The Justice Department itself is now assigning blame -- and recommending disciplinary action -- for the bungled operation that was supposed to track weapons to Mexican drug cartels -- but instead let guns walk across the border where they showed up at crime scenes, including the murder of a U.S. border agent.
The Justice Department's internal watchdog on Wednesday blamed the Bureau of Alcohol, Tobacco, Firearms and Explosives and federal prosecutors for hatching a "misguided" and "risky" strategy that allowed U.S. semiautomatic weapons to flow to Mexican drug cartels.
The report by Inspector General Michael Horowitz did not criticize Attorney General Eric Holder, concluding he did not know about the bungled Fast and Furious gun operation in Arizona until after it became public and did not know about the controversial tactic known as "gun walking", in which ATF agents failed to interdict weapons they suspected were illegally being trafficked to Mexico.
It did, however, blame Justice Department leadership in Washington for providing Congress a false initial account that denied that gun walking had occurred.
Horwitz "found failures by Department officials related to these matters, including failing to respond accurately to a Congressional inquiry about them," the 471-page report, made public Wendesday, concluded.
The watchdog recommended that more than a dozen officials receive disciplinary action, and Justice officials disclosed that one of them, Deputy Assistant Attorney General Jason Weinstein, had resigned.
A lawyer for Mark Chait, one of ATF's senior headquarters officials, slammed the report as unfairly critizing ATF managers in Washington when the evidence showed the ATF office in Phoenix had not told them about the gun walking.
"The Inspector General’s report on Operation Fast and Furious reflects a disregard for material facts and a misuse of selected information to fit faulty theories and assumptions," said Chait's attorney, David Laufman. "Contrary to the IG report's findings, Mr. Chait had no contemporaneous knowledge or reason to believe that ATF agents in the Phoenix field division were allowing firearms to flow to suspected straw purchasers, or were foregoing the interdiction of firearms transfers when operationally feasible and permissible under law."
Acting ATF Director B. Todd Jones, who took over the agency after the public controversy, said Wednesday his agency has implemented several reforms to ensure such tactics don't get used again, and has referred several officials for disciplinary action.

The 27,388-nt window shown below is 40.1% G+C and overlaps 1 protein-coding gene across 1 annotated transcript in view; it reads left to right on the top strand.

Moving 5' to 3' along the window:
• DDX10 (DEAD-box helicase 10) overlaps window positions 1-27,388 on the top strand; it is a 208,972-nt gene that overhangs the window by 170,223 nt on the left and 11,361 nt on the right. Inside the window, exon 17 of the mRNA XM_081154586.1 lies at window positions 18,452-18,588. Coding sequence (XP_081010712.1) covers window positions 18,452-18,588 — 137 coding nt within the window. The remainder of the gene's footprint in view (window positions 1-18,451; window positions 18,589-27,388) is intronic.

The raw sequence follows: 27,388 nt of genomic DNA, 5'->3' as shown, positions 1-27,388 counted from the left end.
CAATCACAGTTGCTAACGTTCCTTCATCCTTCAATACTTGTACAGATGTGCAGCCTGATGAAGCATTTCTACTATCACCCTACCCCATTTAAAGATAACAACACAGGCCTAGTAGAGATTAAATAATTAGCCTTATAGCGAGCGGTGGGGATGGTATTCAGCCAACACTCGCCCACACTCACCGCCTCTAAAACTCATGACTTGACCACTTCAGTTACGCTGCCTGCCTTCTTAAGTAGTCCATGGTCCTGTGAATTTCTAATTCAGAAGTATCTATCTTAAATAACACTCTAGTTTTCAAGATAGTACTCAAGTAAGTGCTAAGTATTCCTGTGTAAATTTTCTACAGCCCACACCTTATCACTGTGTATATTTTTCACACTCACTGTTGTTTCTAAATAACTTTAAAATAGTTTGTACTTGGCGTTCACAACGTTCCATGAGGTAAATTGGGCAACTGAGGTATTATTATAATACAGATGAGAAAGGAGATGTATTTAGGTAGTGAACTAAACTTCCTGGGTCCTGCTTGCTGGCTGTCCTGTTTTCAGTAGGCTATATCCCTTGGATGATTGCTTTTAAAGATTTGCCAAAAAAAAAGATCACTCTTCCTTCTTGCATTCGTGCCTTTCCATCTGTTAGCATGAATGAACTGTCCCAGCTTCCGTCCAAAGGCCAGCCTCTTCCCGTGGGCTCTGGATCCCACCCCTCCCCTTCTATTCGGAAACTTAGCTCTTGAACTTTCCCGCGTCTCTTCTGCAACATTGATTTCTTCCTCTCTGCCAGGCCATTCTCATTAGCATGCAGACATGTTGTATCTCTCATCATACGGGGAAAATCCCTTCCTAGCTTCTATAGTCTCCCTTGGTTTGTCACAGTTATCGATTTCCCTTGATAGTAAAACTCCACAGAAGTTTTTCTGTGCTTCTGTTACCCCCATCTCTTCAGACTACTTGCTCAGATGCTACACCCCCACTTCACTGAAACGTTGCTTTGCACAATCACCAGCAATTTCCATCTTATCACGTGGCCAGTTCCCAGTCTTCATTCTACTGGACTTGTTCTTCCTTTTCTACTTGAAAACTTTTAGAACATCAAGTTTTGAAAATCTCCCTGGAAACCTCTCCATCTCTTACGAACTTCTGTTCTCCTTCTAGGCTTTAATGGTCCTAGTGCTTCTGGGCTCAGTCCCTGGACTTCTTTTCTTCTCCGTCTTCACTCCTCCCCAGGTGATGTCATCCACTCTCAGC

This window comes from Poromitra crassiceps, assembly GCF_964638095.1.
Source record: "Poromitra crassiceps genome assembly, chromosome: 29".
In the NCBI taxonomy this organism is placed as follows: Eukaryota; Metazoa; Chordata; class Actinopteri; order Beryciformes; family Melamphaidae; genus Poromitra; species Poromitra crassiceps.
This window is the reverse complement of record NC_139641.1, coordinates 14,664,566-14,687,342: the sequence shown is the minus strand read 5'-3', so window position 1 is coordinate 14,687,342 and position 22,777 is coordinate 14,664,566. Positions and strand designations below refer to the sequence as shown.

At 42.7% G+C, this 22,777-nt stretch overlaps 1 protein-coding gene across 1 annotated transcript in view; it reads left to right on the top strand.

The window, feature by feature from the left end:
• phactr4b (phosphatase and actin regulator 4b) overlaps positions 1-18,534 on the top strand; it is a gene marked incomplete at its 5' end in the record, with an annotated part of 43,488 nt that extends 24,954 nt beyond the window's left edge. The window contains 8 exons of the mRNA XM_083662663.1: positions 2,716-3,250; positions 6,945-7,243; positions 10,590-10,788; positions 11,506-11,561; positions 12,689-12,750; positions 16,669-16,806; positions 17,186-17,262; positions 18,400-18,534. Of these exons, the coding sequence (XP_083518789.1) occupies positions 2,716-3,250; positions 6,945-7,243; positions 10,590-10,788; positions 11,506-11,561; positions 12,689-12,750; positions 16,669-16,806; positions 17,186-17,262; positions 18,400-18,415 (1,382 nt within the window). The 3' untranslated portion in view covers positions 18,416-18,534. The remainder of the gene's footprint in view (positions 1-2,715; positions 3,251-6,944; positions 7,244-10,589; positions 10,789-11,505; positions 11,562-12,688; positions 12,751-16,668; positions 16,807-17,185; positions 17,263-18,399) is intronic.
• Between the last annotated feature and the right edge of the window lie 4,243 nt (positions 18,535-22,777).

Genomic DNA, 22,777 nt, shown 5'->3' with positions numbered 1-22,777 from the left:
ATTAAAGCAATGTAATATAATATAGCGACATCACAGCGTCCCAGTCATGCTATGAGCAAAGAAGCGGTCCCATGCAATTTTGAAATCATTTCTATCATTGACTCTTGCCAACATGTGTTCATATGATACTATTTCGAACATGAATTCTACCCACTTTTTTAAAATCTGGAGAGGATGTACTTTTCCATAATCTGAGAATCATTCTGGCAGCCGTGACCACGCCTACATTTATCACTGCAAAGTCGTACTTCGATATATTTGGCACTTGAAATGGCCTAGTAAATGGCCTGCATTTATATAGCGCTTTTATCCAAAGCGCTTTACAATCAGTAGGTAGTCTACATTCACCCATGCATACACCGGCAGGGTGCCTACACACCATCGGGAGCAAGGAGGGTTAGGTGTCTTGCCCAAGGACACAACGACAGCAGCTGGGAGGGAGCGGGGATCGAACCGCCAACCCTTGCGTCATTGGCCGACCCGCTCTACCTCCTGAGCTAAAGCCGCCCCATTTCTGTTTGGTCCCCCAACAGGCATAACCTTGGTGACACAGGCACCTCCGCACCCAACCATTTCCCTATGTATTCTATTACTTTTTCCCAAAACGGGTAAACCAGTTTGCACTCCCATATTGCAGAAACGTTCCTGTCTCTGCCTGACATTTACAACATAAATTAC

Nonetheless, Jones declared: "ATF accepts full responsibility for its failure to exercise proper leadership and oversight of these investigations. Combined with the lack of effective and accurate internal communication up and down the chain of command, our shortcomings led to a series of regrettable events."
The report said ATF officials in Washington headquarters and ATF supervisors and officials in the U.S. Attorney's office in Phoenix were responsible for a "series of misguided strategies, tactics, errors in judgment, and management failures."
It concluded that the tactics of letting guns walk occurred in two separate invetsigations centered in Phoenix: Fast and Furious and an earlier operation known as "Wide Receiver."
"In the course of our review we identified individuals ranging from line agents and prosecutors in Phoenix and Tucson to senior ATF officials in Washington, D.C., who bore a share of responsibility for ATF’s knowing failure in both these operations to interdict firearms illegally destined for Mexico, and for doing so without adequately taking into account the danger to public safety that flowed from this risky strategy," the report said.
Approximately 2,000 weapons were allowed to flow from suspected straw buyers to Mexican drug cartels during the Fast & Furious operation from late 2009 to 2011 -- until ATF agents blew the whistle after two of the weapons turned up at the scene of a fatal shootng of a U.S. border agent.
Justice officials initially denied to Congress that guns had been allowed to walk but then admitted the tactic had been used months later.
Fast and Furious is the code name given to a federal firearms trafficking operation in Arizona in 2009-10 that let more than 1,700 semiautomatic weapons flow into the hands of straw-buyers for Mexican drug gangs.
The ATF is the acronym for the Bureau of Alcohol, Tobacco, Firearms and Explosives, the federal law enforcement agency that combats illegal gun trafficking.